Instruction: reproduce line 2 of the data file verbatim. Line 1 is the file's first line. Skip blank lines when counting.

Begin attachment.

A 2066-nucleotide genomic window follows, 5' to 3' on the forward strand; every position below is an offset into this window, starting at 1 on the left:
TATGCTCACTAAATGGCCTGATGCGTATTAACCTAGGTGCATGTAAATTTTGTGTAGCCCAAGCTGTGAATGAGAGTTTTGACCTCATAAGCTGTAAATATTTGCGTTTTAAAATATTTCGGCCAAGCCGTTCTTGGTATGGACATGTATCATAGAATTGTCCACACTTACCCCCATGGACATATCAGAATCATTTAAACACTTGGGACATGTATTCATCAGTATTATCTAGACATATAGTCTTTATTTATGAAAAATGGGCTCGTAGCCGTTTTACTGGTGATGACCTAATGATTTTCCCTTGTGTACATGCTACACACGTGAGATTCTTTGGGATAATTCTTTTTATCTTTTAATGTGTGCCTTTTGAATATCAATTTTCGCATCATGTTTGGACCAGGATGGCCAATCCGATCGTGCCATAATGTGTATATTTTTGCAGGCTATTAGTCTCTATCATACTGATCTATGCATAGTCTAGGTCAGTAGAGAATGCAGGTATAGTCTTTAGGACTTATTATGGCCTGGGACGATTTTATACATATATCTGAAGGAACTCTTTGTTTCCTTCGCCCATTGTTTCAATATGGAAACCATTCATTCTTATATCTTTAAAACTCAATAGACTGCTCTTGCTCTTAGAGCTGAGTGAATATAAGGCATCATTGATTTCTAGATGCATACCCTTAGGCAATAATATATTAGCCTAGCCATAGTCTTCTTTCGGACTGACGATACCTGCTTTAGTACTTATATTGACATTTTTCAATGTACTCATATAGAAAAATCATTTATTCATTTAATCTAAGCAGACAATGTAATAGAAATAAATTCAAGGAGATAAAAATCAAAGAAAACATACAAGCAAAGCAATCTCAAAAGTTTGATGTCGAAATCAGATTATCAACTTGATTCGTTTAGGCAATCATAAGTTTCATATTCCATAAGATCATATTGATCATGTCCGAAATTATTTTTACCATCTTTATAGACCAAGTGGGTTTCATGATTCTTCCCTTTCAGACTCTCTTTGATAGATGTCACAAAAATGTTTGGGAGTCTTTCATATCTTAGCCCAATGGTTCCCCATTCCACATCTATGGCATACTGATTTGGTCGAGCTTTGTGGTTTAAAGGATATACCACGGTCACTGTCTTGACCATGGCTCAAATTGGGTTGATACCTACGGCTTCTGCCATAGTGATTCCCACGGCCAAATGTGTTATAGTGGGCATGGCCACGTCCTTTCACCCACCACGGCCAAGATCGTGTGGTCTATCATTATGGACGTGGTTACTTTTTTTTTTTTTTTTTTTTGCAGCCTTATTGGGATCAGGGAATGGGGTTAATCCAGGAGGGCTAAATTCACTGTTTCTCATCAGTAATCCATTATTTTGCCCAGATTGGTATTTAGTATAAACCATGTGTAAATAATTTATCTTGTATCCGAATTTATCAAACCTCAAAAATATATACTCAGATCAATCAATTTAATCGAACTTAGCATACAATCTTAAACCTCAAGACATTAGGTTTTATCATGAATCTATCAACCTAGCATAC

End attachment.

TATGCTCACTAAATGGCCTGATGCGTATTAACCTAGGTGCATGTAAATTTTGTGTAGCCCAAGCTGTGAATGAGAGTTTTGACCTCATAAGCTGTAAATATTTGCGTTTTAAAATATTTCGGCCAAGCCGTTCTTGGTATGGACATGTATCATAGAATTGTCCACACTTACCCCCATGGACATATCAGAATCATTTAAACACTTGGGACATGTATTCATCAGTATTATCTAGACATATAGTCTTTATTTATGAAAAATGGGCTCGTAGCCGTTTTACTGGTGATGACCTAATGATTTTCCCTTGTGTACATGCTACACACGTGAGATTCTTTGGGATAATTCTTTTTATCTTTTAATGTGTGCCTTTTGAATATCAATTTTCGCATCATGTTTGGACCAGGATGGCCAATCCGATCGTGCCATAATGTGTATATTTTTGCAGGCTATTAGTCTCTATCATACTGATCTATGCATAGTCTAGGTCAGTAGAGAATGCAGGTATAGTCTTTAGGACTTATTATGGCCTGGGACGATTTTATACATATATCTGAAGGAACTCTTTGTTTCCTTCGCCCATTGTTTCAATATGGAAACCATTCATTCTTATATCTTTAAAACTCAATAGACTGCTCTTGCTCTTAGAGCTGAGTGAATATAAGGCATCATTGATTTCTAGATGCATACCCTTAGGCAATAATATATTAGCCTAGCCATAGTCTTCTTTCGGACTGACGATACCTGCTTTAGTACTTATATTGACATTTTTCAATGTACTCATATAGAAAAATCATTTATTCATTTAATCTAAGCAGACAATGTAATAGAAATAAATTCAAGGAGATAAAAATCAAAGAAAACATACAAGCAAAGCAATCTCAAAAGTTTGATGTCGAAATCAGATTATCAACTTGATTCGTTTAGGCAATCATAAGTTTCATATTCCATAAGATCATATTGATCATGTCCGAAATTATTTTTACCATCTTTATAGACCAAGTGGGTTTCATGATTCTTCCCTTTCAGACTCTCTTTGATAGATGTCACAAAAATGTTTGGGAGTCTTTCATATCTTAGCCCAATGGTTCCCCATTCCACATCTATGGCATACTGATTTGGTCGAGCTTTGTGGTTTAAAGGATATACCACGGTCACTGTCTTGACCATGGCTCAAATTGGGTTGATACCTACGGCTTCTGCCATAGTGATTCCCACGGCCAAATGTGTTATAGTGGGCATGGCCACGTCCTTTCACCCACCACGGCCAAGATCGTGTGGTCTATCATTATGGACGTGGTTACTTTTTTTTTTTTTTTTTTTTGCAGCCTTATTGGGATCAGGGAATGGGGTTAATCCAGGAGGGCTAAATTCACTGTTTCTCATCAGTAATCCATTATTTTGCCCAGATTGGTATTTAGTATAAACCATGTGTAAATAATTTATCTTGTATCCGAATTTATCAAACCTCAAAAATATATACTCAGATCAATCAATTTAATCGAACTTAGCATACAATCTTAAACCTCAAGACATTAGGTTTTATCATGAATCTATCAACCTAGCATAC